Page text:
I can think of a lot of traditional exercises used to target the obliques.
These muscles are located on the sides of the torso and, when visible, create a V- shape.
This is a desirable look for a lot of gym goers.
The typical exercises used to train the obliques are crunches with a twist, Russian twists, side bends, rotational situps, and more.
I do not believe that those exercises are the best way to train the obliques or even if the muscle should be trained by itself.
What is the role of the obliques?
The main role that most people are concerned with when it comes to this muscle group is rotation of the torso.
Twisting movements have long been seen as the best way to train these muscles but they are not the most efficient.
Stuart McGill has a graph in Low Back Disorders that shows activation of the obliques in common exercises. The side plank came out with the highest.
Rotations and crunch variations were not even close.
The purpose of the side plank is to resist lateral bending and rotation. The resistance is the key because the obliques are rotators but they are more importantly anti-rotators.
They may be able to rotate but that does not mean it is their true function.
The Side Bend
At the risk of losing your attention with science talk, the side bend results in minimal activation of the obliques.
It is really an exercise for quadrates lumborum, a muscle on the lower back.
It is responsible for stability of the spine in resisting lateral bending. Bending the spine is not a good idea because it puts the structures at high risk of damage with little to no reward.
Weighted side bends do not train the obliques and are more likely going to give you back trouble than a six pack.
Anti- Rotation Exercises
I love side planks because they were a life saver when my I hurt my back, so I continue to do them every day.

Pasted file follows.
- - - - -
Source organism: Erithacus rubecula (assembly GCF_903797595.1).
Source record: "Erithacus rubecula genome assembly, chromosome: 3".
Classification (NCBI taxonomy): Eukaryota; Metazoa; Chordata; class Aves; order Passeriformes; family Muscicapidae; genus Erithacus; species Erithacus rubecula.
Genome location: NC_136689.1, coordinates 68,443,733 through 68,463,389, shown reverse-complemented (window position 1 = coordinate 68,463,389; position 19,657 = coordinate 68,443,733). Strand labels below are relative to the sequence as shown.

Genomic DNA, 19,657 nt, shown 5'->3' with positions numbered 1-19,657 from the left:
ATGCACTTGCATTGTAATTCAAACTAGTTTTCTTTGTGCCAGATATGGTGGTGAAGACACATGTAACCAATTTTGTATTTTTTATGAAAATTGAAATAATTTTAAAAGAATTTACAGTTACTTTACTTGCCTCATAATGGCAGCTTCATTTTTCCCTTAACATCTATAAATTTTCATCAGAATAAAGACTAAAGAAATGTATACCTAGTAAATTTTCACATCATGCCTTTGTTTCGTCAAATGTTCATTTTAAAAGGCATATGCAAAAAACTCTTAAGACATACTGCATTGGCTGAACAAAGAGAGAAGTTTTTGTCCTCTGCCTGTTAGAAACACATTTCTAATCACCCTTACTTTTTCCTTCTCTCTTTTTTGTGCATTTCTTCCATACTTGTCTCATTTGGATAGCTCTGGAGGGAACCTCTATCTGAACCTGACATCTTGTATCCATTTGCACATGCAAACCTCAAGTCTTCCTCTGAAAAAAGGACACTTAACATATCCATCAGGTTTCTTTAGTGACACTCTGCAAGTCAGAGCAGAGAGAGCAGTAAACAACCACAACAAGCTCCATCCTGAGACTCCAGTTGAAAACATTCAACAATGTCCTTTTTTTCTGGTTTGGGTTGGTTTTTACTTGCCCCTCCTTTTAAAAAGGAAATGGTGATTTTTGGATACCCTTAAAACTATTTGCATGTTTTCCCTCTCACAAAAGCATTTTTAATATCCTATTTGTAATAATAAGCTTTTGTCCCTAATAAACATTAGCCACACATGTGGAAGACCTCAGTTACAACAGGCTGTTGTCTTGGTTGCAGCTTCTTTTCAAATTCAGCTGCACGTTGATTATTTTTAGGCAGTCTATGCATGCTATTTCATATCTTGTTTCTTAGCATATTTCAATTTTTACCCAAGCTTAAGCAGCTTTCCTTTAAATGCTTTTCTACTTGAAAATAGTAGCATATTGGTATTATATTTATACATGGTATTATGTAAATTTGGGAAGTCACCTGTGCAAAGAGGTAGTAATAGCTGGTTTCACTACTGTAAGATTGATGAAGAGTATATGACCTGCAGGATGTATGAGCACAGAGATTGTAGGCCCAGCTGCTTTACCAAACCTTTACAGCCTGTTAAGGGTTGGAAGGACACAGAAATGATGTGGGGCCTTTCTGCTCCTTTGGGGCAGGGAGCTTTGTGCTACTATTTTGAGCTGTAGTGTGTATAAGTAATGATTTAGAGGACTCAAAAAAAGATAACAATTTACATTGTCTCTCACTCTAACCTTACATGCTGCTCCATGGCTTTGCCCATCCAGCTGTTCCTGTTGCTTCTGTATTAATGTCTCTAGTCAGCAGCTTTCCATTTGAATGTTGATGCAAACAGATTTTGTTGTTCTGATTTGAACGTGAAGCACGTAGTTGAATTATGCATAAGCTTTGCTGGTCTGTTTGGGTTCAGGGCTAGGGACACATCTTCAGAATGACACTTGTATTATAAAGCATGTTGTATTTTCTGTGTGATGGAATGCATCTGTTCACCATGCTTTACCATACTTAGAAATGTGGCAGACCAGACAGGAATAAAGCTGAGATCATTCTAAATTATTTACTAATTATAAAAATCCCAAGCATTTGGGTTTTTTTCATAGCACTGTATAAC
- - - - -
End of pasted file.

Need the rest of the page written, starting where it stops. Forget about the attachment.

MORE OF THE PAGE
If we are going to remove exercises from our programs we need to replace them with something else.
Here are some of my favorites
The pallof press is one of my favorites so it got its own post already. Take a look at it.
Split Stance Anti- Rotation Chops
The idea of this exercise is to avoid any and all rotation in order to move the cable. This is a great challenge of core stability that will make you work hard.
Wide Stance Anti- Rotation Chops
Yes, this is a misleading title.
1. There is rotation in the exercise. It occurs at the hips and not at the spine. The core says stable the whole time.
2. The anti- rotation component comes in the sense that the rope never goes back towards the cable stack.
This is not a core rotation exercise but instead a hip rotation exercise. The hips are not pinned down which would force the spine to rotate.
These are another great variation to try.
Whenever I talk about core training I want to achieve the best results in the safest way possible. What we know about training the abs is outdated and the long term effects of that “burn” are not usually documented.
Train for anti- rotation to best activate the obliques and preventing your spine from bending in half.